Now time to invest in sport

2006-03-26 20:07
Johannesburg - South Africa needs to ask itself whether it is investing sufficiently in the country's athletes. This is the question posed by South African Sports Commission and Olympic Committee (Sascoc) president Moss Mashishi when a large contingent of the SA Commonwealth Games team arrived back from Melbourne on Sunday evening.

The athletes returned with 38 medals in total - including 12 gold - and finished in fifth position overall on the medals table. This is the best-ever performance by a South African team and eclipses the sixth-place finish at the 2002 Games in Manchester.

"Other countries such as Australia and England put millions into their sportsmen and women, so when you consider the disparity of investment, our athletes have performed miracles," said Mashishi.

Chef de Mission Gideon Sam did not hold back when giving his assessment of the financial constraints of SA athletes. "We were given promises after Manchester that banks would be broken into in order to find sufficient funding for our athletes.

"Obviously their security is very good because the banks still have their money, and the athletes have nothing," said Sam.

He pointed out the financial sacrifices many of the athletes had to make in order to represent the country in Melbourne. "Babalwa Ndleneni, who won a bronze medal in weightlifting, now returns to the care centre where she works having forfeited three weeks pay. She had to take unpaid leave to come to Melbourne.

Travel all over the world

"Women's discus gold medallist Elizna Naude is a teacher who also had to forgo income while swimmer Roland Schoeman has to travel all over the world to compete." Sam added that South Africans spoke about sport as "social cohesion" but that it was time to stop paying lip service to slogans.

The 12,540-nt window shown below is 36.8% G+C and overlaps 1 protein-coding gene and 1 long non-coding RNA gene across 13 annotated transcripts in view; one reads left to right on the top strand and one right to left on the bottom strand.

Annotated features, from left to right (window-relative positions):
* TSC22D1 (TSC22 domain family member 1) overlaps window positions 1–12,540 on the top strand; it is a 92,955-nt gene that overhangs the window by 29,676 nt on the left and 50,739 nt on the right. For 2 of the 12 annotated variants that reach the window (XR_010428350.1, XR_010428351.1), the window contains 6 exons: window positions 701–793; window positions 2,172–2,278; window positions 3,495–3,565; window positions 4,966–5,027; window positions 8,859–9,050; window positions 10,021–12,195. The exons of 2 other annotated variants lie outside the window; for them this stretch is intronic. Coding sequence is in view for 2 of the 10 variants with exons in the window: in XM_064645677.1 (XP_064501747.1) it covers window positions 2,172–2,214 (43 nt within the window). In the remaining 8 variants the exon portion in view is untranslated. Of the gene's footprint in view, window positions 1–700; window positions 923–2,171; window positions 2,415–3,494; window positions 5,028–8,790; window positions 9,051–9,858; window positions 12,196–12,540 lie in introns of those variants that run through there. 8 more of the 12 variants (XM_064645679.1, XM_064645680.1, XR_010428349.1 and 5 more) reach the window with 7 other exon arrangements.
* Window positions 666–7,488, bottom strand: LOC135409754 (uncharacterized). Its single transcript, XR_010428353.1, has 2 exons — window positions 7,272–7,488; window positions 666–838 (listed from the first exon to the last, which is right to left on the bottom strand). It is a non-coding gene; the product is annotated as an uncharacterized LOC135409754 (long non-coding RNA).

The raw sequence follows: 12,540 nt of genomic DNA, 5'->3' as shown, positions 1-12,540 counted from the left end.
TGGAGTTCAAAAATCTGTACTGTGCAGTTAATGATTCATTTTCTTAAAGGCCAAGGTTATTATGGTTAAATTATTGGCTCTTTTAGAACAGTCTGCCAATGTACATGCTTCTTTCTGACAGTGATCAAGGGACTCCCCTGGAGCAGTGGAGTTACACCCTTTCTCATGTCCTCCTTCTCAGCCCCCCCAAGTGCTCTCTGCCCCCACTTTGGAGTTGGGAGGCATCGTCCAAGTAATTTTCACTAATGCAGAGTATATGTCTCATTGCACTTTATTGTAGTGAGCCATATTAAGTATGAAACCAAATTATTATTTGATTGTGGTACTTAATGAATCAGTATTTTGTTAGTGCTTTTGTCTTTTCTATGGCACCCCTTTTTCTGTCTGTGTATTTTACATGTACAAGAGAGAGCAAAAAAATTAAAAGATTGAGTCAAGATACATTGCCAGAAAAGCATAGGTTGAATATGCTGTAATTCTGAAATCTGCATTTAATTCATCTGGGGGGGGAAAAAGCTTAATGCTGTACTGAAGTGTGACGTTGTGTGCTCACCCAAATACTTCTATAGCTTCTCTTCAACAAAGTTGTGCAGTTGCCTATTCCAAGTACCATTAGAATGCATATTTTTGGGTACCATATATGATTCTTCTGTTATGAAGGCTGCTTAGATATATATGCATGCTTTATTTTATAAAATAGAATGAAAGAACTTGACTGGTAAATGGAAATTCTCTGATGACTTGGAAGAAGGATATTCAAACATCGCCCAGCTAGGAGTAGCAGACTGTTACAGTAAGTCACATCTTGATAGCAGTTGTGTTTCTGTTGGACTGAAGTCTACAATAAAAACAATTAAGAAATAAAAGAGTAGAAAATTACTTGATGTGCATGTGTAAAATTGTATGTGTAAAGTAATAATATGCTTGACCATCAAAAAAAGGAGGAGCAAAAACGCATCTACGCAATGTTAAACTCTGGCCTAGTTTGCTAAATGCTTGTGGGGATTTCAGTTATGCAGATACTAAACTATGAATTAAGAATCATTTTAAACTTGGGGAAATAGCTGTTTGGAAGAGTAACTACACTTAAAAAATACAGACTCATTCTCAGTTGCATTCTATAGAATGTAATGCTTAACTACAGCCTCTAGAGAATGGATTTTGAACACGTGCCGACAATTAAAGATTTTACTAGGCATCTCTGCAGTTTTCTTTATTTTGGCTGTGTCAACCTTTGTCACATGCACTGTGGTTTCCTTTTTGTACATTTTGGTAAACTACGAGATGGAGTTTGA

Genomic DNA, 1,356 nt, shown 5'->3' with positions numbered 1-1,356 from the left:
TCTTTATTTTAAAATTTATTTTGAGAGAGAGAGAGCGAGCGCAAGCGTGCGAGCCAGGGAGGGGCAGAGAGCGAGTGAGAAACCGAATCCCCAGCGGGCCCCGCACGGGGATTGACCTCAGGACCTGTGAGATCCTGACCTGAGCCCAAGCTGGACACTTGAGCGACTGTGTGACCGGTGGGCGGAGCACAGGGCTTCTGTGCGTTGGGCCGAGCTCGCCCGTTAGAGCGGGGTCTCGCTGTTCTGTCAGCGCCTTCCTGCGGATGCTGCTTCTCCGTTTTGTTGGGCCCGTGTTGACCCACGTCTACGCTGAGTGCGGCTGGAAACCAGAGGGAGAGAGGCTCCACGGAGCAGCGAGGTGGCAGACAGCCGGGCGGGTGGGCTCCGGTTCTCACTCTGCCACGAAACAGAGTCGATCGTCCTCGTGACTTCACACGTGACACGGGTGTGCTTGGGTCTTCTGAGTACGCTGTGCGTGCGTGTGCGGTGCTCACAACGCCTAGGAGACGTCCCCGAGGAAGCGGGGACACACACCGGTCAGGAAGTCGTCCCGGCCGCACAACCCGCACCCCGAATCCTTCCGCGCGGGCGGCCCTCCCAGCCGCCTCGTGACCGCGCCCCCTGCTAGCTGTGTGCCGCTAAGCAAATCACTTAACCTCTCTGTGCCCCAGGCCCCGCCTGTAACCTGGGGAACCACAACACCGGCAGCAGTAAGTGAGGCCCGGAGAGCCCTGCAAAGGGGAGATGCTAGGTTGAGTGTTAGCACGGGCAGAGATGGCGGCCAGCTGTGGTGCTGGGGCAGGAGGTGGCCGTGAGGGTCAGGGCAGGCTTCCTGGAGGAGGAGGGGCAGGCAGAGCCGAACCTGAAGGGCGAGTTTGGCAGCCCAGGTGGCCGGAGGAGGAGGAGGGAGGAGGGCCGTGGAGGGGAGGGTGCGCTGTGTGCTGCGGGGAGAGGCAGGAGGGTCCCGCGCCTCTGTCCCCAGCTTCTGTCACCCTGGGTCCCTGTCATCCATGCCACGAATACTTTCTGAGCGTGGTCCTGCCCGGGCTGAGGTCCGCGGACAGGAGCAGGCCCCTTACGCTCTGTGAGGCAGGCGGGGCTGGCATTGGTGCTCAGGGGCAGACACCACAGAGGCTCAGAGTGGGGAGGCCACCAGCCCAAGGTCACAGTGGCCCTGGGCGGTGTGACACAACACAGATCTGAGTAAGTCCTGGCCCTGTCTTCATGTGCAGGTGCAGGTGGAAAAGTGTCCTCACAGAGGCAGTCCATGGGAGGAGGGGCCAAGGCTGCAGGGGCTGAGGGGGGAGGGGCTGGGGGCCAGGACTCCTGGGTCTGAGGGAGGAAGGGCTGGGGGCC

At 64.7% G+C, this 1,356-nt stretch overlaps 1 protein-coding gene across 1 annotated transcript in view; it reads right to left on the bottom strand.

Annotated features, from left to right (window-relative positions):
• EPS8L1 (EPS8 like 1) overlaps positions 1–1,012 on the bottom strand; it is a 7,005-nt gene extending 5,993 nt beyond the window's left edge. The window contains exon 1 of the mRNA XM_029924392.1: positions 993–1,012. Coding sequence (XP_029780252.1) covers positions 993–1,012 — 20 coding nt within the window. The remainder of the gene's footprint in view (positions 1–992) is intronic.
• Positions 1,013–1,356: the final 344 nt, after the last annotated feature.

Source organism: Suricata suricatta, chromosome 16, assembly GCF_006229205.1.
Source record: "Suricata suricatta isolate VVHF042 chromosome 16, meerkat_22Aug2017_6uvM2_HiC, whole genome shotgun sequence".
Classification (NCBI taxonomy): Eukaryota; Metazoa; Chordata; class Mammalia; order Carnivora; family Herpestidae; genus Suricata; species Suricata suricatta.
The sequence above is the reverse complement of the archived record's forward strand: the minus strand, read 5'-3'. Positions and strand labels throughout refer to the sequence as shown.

"These slogans need to be turned into action. We have completed half a cycle that ends at the Olympics in Beijing in 2008. In order to succeed there, these athletes will have to triple up on their Commonwealth Games performances.

"Preparations for Beijing need to start tomorrow and not next week."

He pointed to four areas that needed urgent attention. "Firstly, we need to consider rewarding athletes for the efforts they put in. Secondly, we have to review the act that governs the Lotto and how the money is distributed in sport. We do have resources in this country, but much of it is just misplaced.

"Thirdly, if the problem is with bumbling administrators in our the sporting bodies, then Sascoc needs to crack the whip."

Finally, said Sam, a number of international athletes come out to South Africa to train at local High Performance centres. "We need to look at these facilities and make those resources available to local sportsmen."

Mashishi conceded that the situation was critical and added that he had been in talks with government in order to deal with the concerns. "In this regard I would like to thank the team for doing so well in Melbourne. It makes the case so much easier to present," said Mashishi.

Geraldine Pillay, winner of a silver medal in the women's 100m and bronze in the 200m, had a word for prospective Olympic Games sponsors. "Get on board now, it's only going to get bigger and better."

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